We are a Managed Service Provider (MSP) and we deliver technology to our clients via 2 data centres. We provide multiple services to our clients from these data centres by utilising high end equipment with multiple levels of redundancy. A massive component of delivering highly available services is power, whilst in this country in the main we can rely on good reliability with power, we do however get blips. Data centres get power from at least two independent sources and also have battery backups along with the ability to run on generators.
At the backend of last month our data centre provider wrote to us stating that their fixed term was coming to an end on the 1st October 2022, whilst it doesn’t take a rocket scientist to work out this would be coming at some point, the supplier had been quoted figures around 10 times their existing arrangement. They were claiming that electricity providers have withdrawn all long term contract options from the market until September 2022. So at this point the only price available is a daily variable rate. Even if longer term contracts became available, it would be unwise for them to commit to a contract while energy rates are at an all time high. This would disadvantage us all in the long run.
During this time we were in constant dialog with the supplier and at the same time evaluating our options, which included moving clients to the Azure public cloud and also moving clients back to having their own equipment in their own offices. On the face of it, purely on cost, the Fusion private cloud (even with the current increases) will still deliver excellent ROI in comparison to a public cloud offering. This gap is narrowing however and moving to Azure could help us to deliver other cutting edge technology. Installing equipment at clients premises will not happen overnight and it is a backwards step in terms of availability. It also does not support remote working and moves the electricity problem elsewhere. We are keeping our ear close to the ground and continually evaluating our position going forward with our client’s best interests at heart.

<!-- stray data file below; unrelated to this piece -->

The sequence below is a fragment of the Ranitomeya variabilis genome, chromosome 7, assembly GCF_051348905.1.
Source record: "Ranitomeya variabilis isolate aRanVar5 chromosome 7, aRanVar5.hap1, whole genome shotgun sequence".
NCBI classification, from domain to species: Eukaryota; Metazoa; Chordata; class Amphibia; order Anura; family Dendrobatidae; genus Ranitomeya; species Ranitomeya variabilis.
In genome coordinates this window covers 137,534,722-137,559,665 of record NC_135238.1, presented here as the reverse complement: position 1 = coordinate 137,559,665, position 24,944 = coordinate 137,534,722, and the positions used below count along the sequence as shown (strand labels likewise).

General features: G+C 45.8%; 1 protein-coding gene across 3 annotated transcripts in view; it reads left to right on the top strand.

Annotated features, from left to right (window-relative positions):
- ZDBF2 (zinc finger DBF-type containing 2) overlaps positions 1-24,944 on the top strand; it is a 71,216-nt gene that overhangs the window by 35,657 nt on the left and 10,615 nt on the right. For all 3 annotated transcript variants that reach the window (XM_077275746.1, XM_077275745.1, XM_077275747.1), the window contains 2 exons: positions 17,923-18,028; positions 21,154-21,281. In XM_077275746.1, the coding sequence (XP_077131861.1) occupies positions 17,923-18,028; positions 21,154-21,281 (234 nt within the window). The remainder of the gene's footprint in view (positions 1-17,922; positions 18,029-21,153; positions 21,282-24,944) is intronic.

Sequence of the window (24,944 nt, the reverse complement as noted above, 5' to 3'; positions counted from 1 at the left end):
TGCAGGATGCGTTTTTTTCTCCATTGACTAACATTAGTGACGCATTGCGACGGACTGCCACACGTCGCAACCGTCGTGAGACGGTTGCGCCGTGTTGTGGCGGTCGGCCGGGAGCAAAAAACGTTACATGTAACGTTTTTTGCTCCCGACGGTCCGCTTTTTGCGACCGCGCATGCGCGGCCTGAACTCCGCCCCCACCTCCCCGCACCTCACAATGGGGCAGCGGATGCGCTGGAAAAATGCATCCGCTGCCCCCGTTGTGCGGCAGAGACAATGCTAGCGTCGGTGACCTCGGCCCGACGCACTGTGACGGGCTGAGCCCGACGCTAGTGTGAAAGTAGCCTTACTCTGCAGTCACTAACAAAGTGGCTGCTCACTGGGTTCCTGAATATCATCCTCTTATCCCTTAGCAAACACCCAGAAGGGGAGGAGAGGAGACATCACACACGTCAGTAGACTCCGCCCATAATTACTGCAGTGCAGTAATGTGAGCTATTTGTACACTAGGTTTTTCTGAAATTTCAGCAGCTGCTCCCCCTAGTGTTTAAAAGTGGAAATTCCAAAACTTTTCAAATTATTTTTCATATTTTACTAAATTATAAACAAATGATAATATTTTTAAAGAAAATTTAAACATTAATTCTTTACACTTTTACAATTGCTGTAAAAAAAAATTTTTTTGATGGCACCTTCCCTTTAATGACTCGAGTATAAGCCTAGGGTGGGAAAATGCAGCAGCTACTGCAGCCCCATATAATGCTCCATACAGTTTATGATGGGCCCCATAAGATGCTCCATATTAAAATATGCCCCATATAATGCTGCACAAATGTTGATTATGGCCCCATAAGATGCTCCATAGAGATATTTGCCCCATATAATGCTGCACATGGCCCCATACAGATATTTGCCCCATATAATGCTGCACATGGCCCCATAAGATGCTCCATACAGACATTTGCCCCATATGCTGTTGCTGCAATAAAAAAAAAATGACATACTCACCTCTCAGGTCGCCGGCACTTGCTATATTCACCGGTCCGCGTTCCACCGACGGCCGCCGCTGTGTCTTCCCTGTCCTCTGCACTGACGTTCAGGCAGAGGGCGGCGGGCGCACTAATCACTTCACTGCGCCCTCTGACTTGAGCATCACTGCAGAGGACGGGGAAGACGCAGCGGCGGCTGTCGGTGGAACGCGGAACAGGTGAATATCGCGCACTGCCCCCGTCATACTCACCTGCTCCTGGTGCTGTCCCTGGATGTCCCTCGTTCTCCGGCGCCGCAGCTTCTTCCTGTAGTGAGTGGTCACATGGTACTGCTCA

Whilst we were waiting to hear from the supplier I personally spent time researching other pricing on the market and speaking to clients who rely on electricity. It was quite evident that those with a remaining period left on their fixed electricity contracts were in a good place and those who are looking at an imminent renewal were getting quotes at 5 or 6 times their current rate. In fact, only at the weekend I heard the story of Michelin-starred chef Tom Kerridge who’s restaurant electricity bills are looking to increase from £5,000 a month to £35,000 a month, which is completely unsustainable;
On the 31st August, our supplier wrote to us again to state the situation is looking better but they were still looking at having to raise the cost of delivering an AMP of power to our racks by nearly 5 times. We readied ourselves to apply some logic to our pricing that was fair, made sure that we didn’t profit in any way, but at the same time made sure we had a viable business. The monthly cost increase that we were looking at would have made anything hosted in our data centres completely unsustainable.
As of yesterday, we have a new Prime Minister and Liz as of today has given us all hope, we will hold off informing our clients in the hope that this is good news for all businesses. Watch this space.